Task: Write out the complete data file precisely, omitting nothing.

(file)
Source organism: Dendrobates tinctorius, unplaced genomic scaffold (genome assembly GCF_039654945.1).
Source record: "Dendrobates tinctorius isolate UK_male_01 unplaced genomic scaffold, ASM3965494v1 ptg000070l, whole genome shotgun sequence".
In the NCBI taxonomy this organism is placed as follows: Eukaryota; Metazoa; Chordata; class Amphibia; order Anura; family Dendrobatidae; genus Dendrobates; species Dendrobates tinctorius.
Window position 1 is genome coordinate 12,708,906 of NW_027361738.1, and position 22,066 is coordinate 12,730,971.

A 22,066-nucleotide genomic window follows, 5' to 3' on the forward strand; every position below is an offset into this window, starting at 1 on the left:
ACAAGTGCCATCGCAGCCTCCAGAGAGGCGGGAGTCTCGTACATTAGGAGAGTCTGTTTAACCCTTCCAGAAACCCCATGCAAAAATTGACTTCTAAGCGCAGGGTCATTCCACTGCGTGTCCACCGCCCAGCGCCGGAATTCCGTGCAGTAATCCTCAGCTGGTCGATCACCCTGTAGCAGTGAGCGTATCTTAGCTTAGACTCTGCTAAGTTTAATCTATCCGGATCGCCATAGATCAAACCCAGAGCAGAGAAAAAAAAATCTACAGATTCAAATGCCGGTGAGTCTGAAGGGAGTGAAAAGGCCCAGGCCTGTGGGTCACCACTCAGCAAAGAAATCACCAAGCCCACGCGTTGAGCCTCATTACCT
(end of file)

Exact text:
Source organism: Dendrobates tinctorius, unplaced genomic scaffold (genome assembly GCF_039654945.1).
Source record: "Dendrobates tinctorius isolate UK_male_01 unplaced genomic scaffold, ASM3965494v1 ptg000070l, whole genome shotgun sequence".
In the NCBI taxonomy this organism is placed as follows: Eukaryota; Metazoa; Chordata; class Amphibia; order Anura; family Dendrobatidae; genus Dendrobates; species Dendrobates tinctorius.
Window position 1 is genome coordinate 12,708,906 of NW_027361738.1, and position 22,066 is coordinate 12,730,971.

A 22,066-nucleotide genomic window follows, 5' to 3' on the forward strand; every position below is an offset into this window, starting at 1 on the left:
ACAAGTGCCATCGCAGCCTCCAGAGAGGCGGGAGTCTCGTACATTAGGAGAGTCTGTTTAACCCTTCCAGAAACCCCATGCAAAAATTGACTTCTAAGCGCAGGGTCATTCCACTGCGTGTCCACCGCCCAGCGCCGGAATTCCGTGCAGTAATCCTCAGCTGGTCGATCACCCTGTAGCAGTGAGCGTATCTTAGCTTAGACTCTGCTAAGTTTAATCTATCCGGATCGCCATAGATCAAACCCAGAGCAGAGAAAAAAAAATCTACAGATTCAAATGCCGGTGAGTCTGAAGGGAGTGAAAAGGCCCAGGCCTGTGGGTCACCACTCAGCAAAGAAATCACCAAGCCCACGCGTTGAGCCTCATTACCT